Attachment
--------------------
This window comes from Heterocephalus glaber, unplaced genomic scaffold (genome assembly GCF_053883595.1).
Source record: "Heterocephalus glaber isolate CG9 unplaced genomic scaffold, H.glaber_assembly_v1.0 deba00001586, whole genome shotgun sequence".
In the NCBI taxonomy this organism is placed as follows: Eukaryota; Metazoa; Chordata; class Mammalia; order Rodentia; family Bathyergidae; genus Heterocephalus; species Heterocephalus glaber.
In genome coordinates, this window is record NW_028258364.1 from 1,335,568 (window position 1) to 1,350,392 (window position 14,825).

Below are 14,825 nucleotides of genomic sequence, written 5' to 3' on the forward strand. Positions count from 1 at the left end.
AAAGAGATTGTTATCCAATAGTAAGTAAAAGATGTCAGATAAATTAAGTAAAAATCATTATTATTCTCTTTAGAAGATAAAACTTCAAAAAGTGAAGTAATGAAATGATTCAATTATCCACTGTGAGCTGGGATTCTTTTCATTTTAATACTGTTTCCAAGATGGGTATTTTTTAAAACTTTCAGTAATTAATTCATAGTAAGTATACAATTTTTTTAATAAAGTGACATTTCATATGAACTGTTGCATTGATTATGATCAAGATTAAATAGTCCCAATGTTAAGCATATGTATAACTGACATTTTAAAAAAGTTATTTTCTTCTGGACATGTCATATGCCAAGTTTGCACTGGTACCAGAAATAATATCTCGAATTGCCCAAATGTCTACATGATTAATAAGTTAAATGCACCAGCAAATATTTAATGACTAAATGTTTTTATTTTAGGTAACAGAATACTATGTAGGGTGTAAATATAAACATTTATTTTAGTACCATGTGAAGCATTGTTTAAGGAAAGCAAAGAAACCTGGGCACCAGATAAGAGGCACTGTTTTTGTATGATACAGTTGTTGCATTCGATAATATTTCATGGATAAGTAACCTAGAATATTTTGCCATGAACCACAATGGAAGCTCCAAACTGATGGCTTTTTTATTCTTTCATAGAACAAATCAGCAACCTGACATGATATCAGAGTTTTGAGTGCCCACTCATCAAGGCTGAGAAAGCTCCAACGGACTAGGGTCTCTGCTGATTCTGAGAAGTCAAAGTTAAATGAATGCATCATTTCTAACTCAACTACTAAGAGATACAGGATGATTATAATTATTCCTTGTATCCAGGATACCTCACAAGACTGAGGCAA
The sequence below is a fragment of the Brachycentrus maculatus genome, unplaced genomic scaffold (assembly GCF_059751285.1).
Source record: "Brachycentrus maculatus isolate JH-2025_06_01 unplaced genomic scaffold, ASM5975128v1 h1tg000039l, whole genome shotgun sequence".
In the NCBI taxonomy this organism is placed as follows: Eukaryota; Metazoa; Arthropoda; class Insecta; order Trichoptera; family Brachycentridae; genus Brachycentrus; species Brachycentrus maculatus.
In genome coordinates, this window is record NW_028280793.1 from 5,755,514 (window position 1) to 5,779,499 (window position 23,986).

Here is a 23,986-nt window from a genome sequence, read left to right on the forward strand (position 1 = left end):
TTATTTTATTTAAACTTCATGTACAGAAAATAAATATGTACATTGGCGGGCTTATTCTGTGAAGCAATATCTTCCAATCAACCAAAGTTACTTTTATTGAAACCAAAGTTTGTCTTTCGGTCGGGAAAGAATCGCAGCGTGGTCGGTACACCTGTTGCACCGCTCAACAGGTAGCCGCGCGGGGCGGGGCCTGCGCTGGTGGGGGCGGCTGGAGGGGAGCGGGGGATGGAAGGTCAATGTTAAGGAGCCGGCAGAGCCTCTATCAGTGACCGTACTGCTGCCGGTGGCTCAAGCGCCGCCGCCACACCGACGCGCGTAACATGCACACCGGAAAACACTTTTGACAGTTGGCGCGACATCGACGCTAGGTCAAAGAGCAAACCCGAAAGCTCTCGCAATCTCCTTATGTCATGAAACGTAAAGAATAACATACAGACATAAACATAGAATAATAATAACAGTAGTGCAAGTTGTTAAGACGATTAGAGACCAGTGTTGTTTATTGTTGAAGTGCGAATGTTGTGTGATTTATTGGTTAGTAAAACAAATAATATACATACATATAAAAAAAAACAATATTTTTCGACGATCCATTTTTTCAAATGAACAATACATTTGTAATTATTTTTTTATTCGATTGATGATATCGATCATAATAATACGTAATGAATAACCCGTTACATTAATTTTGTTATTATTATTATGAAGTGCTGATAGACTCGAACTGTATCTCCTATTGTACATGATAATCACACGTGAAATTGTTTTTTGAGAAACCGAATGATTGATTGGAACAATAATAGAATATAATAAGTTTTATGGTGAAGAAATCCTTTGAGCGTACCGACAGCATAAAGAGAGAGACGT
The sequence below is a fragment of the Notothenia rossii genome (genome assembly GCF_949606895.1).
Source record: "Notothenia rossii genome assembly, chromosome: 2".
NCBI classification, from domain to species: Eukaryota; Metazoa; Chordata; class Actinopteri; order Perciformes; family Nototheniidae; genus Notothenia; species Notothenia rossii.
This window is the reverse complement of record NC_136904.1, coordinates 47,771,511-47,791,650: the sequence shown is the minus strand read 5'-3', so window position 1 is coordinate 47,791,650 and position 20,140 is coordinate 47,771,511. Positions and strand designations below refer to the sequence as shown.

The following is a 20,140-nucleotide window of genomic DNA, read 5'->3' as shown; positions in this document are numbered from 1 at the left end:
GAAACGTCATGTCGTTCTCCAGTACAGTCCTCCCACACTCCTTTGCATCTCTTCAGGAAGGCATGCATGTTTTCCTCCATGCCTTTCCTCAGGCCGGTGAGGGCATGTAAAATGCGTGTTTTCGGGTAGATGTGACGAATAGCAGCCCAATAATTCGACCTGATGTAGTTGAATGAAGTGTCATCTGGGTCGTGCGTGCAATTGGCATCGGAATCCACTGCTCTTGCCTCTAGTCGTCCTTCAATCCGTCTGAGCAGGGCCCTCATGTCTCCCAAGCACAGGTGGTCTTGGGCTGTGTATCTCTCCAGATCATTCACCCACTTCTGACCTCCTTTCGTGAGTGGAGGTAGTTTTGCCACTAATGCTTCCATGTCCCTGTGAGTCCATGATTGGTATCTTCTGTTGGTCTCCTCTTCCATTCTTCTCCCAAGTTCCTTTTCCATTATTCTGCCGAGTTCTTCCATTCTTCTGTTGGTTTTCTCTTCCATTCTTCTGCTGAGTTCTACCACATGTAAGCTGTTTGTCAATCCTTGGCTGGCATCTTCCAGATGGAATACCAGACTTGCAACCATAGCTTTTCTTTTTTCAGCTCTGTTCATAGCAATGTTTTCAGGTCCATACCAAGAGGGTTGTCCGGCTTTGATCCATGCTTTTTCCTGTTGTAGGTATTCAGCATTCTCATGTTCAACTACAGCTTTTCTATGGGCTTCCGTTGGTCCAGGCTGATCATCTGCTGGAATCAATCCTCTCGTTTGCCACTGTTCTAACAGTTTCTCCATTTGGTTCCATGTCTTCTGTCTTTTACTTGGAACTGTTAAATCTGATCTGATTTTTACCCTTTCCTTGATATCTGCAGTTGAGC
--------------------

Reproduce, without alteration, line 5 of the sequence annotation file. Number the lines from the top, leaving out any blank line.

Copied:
Below are 14,825 nucleotides of genomic sequence, written 5' to 3' on the forward strand. Positions count from 1 at the left end.